Trans-Tasman netball split on the cards

Megan Maurice Columnist

By , Megan Maurice is a Roar Expert

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    “Roy Masters broke the netball internet” is not a sentence I ever imagined penning, and yet here we are.

    Rumours have been circulating with greater and greater urgency since December last year when Netball Australia called for expressions of interest for three new teams to enter the competition in 2017.

    Speculation was rife as fans pondered what these new teams would mean for the existing competition, which currently features five teams each from Australia and New Zealand.

    A proposed split has been discussed numerous times since then, with The New Zealand Herald‘s Dana Johannsen fuelling the fire most recently. Johannsen postulated in her weekly column that Netball Australia had failed to secure the money they’d been after from a broadcast deal and thus it was likely the trans-Tasman competition would remain in a revised format.

    But it was fellow journalist Masters’ revelation in The Sydney Morning Herald on Wednesday that really threw a spark in this powder keg.

    He claimed a split is indeed imminent and a five-year broadcast deal for the new Australian competition with the Nine Network and Telstra is on the cards.

    The netball internet exploded and theories flew wildly back and forth across the Tasman, with rival media outlets tripping over themselves to catch up with the news.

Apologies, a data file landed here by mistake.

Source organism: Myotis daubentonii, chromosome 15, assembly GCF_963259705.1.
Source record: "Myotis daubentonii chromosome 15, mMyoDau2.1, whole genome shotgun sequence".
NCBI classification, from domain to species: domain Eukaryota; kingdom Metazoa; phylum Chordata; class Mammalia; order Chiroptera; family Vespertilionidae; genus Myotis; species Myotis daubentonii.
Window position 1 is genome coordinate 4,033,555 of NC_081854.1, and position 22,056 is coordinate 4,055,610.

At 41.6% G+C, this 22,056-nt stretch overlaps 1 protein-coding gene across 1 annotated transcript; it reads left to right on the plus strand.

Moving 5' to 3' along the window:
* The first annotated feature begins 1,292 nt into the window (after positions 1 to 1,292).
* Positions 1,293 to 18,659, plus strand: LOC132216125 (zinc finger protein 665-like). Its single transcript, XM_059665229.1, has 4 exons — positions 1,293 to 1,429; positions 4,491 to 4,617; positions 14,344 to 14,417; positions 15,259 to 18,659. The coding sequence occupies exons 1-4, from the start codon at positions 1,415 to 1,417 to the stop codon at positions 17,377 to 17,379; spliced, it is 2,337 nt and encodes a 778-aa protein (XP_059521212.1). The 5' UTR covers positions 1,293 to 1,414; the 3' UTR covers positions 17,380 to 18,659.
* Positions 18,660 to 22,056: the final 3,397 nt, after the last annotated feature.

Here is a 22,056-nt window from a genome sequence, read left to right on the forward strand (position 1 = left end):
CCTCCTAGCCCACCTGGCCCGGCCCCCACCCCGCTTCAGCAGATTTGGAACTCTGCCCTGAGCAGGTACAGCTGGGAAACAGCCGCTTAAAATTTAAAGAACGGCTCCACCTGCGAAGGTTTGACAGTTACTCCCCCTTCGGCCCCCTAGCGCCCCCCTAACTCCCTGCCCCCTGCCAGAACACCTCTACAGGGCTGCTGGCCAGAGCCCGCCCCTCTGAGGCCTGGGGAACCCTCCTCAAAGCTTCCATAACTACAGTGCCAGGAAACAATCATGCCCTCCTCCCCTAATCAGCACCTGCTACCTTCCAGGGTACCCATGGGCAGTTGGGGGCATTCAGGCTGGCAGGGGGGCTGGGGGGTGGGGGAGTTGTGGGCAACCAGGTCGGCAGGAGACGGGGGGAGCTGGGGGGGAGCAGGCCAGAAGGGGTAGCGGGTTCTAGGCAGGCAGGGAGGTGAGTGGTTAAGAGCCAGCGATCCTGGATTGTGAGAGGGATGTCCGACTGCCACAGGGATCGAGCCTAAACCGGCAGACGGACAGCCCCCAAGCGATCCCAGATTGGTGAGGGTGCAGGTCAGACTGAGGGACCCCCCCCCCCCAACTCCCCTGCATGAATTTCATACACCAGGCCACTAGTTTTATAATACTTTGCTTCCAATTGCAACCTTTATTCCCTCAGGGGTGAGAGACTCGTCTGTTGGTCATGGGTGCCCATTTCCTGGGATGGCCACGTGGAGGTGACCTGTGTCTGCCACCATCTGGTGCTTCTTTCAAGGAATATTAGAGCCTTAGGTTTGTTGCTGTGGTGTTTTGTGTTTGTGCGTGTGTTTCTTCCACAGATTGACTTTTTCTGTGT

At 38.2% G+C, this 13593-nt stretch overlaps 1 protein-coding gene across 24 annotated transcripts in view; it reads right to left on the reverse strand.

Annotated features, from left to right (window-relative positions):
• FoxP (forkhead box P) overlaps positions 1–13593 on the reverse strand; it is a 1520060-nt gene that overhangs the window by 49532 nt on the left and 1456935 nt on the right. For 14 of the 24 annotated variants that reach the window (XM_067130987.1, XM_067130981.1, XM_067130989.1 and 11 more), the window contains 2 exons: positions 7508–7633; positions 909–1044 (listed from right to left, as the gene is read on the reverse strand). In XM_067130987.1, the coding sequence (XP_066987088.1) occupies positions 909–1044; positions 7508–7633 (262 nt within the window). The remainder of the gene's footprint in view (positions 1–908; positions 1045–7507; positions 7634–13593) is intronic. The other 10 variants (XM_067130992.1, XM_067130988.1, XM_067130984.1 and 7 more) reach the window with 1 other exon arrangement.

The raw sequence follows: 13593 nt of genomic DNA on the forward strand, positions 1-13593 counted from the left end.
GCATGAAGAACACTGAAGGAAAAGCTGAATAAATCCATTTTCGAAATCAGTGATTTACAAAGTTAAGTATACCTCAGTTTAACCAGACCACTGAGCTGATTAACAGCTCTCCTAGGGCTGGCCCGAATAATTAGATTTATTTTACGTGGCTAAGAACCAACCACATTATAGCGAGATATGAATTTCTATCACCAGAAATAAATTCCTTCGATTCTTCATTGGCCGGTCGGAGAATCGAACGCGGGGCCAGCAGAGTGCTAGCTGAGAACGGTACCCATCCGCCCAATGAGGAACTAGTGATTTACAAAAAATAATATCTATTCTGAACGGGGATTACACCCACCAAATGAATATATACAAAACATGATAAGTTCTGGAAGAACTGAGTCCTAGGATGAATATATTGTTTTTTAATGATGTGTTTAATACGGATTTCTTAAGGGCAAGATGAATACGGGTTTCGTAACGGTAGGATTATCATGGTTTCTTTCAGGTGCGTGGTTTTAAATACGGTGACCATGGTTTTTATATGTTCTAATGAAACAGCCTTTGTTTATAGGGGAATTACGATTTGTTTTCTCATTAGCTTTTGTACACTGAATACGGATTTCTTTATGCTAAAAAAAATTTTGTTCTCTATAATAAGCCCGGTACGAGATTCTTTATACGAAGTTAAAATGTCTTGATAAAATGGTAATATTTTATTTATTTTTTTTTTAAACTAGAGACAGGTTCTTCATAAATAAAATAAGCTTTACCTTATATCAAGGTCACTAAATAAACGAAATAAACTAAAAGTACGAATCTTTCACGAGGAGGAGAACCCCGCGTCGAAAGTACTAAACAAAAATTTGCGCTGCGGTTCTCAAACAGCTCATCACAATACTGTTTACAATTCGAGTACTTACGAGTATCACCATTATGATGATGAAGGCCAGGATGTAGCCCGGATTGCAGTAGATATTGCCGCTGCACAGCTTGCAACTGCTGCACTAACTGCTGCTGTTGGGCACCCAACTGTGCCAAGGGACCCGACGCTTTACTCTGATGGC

It was a media storm that most women’s sports in Australia could only dream of, but the wave of attention appears to be unwanted by the national body, who issued a joint statement with Netball New Zealand, saying:

    “Netball New Zealand (NNZ) and Netball Australia (NA) are surprised by the speculation and information that was published in Australian media today. We are close to reaching agreement with key parties in regard to the shape and format of the 2017 competition, and look forward to making a joint announcement next week.”

    This comment seems endemic of the attitude among the powers that be in netball, who often appear to be uncomfortable with the media having information that they haven’t expressly handed over and controlled.

    The media attention generated as a result of Masters’ article is a demonstration of how far the sport has come, even in the space of 12 months.

    Let’s not forget that in June last year, Netball Australia mistakenly loaded the names and profiles of the 12 players selected for the Netball World Cup a day before the team was officially named.

    Despite this blunder and the early reveal of the team by specialist netball site Netball Scoop, no major Australian media outlets picked up the story and the planned media launch of the team went ahead unscathed – a situation which could never have happened in a sport that receives constant mainstream media coverage.

    The time has come for netball to recognise that they are playing in the big leagues. As a driving force that has consistently led the way for women’s sport in Australia, Netball Australia need to accept and even embrace the old adage that all publicity is good publicity if they want to compete with the likes of cricket and the football codes in the battle for the public’s time and attention.

    Whatever the confirmed changes to the competition are revealed to be in the coming weeks, this is a key time for netball in Australia. The momentum of the 2015 Netball World Cup in Sydney is strong, but won’t continue indefinitely.

    If netball wishes to remain at the forefront of women’s sport, then the governing body needs to start fanning the flames of the media firestorm, not urgently hosing them down.

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